Long before Associate Professor Jason Kutch became a researcher, the one-time operatic singer had dreams of singing at the Metropolitan Opera.
BY JOHN HOBBS MA ’14
MOST KNOW ASSOCIATE PROFESSOR JASON KUTCH for his work in the classroom and as the director of the Applied Mathematical Physiology Laboratory, where he and his team study the ways in which the nervous system controls pelvic floor muscles and how brain dysfunction contributes to chronic pelvic pain. But it turns out there’s a lot more to Kutch than the left hemisphere of his brain. In high school and college, Kutch indulged his brain’s right hemisphere, singing in choirs, glee clubs and even winning Best Bass in Delaware.
How did you first get into singing?
My parents were in our church choir, so I was around a capella singing from a very early age. I have always done operatic singing. I also dabble in singing pop songs while playing guitar, but somehow my voice never sounds right to me when I’m not singing opera.
In high school and college, how did you indulge your love for singing?
I grew up in Delaware and went to Archmere Academy, where I was in choir all four years and in a select group called the Mastersingers starting my sophomore year. I won Best Bass in Delaware my junior year, which allowed me to be part of the All-Eastern Honors Choir my senior year. In college at Princeton, I was part of the glee club and a smaller chamber choir.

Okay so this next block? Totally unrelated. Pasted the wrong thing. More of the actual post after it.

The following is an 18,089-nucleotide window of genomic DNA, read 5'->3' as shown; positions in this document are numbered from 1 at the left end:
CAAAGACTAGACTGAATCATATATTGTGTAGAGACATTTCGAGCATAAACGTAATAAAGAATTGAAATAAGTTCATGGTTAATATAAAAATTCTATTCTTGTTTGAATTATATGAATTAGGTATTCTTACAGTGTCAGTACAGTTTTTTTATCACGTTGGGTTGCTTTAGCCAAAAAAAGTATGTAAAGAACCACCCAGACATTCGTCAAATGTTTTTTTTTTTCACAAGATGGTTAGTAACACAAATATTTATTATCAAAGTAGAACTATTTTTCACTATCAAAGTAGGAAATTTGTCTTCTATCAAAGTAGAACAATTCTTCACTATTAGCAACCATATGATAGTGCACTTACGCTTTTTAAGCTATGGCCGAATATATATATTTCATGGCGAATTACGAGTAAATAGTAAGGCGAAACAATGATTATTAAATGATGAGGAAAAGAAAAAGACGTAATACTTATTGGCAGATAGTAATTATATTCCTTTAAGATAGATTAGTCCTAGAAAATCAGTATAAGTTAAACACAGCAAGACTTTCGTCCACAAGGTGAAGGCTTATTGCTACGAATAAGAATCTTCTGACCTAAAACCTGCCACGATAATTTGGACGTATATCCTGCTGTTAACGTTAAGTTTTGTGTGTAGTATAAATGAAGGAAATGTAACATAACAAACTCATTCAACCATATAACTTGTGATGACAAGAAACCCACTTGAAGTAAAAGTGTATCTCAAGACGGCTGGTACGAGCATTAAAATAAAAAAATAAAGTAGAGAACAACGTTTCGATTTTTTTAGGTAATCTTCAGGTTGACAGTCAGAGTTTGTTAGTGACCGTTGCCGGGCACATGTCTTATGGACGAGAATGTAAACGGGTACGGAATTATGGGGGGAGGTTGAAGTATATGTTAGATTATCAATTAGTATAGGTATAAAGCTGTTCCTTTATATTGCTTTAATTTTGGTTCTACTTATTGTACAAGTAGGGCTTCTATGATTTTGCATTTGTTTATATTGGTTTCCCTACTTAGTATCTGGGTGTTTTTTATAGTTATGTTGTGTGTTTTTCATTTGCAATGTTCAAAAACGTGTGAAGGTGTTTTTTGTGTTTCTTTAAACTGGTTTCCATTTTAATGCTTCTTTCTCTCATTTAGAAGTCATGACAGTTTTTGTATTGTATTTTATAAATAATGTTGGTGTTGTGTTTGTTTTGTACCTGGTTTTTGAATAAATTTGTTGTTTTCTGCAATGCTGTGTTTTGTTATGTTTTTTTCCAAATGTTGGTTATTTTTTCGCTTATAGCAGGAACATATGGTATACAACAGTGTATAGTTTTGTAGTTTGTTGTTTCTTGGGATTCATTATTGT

What would you say was the pinnacle of your music career?
During my sophomore year at Princeton, we had a small group of really great singers that performed a large selection of scenes from Mozart’s Magic Flute in Princeton’s Richardson Auditorium, a really beautiful concert hall. I sang the role of Papageno. It was a spectacular feeling singing in that space to a large audience. But most importantly, my future wife was there (we hadn’t met yet) and she says it’s when she saw that I was more than just that tall guy walking around campus that looked like he did nothing but go to the gym and party. So, I guess I piqued her interest, and that would have to be the pinnacle of my musical career!
If you had pursued a musical career, what would’ve been the dream outcome?
I certainly had dreams (delusions?) of singing at the Metropolitan Opera. But, more realistically, it would have been cool if I could have transitioned to pop and found a way to have a unique voice.
Eventually, you chose a different career path. What made you move away from singing?
It was a mixture of things. It was taking a lot of time early in college, and I wanted to have more time for academics. It was also super stressful. I also started to hear the horror stories coming from friends trying to make it in New York of the relentless and sometimes demeaning auditions. So my classes and research eventually took over.
How now do you indulge your love for singing?
I love to sing when my wife accompanies me on the piano. Every once in a while, I get pulled in to do Elvis’ “Can’t Help Falling In Love” at a wedding reception. I do have a few singing ambitions (Faure’s “Requiem,” Bach’s “Magnificat”) that I would love to perform at some point with a choir and orchestra — hopefully that chance will come one day.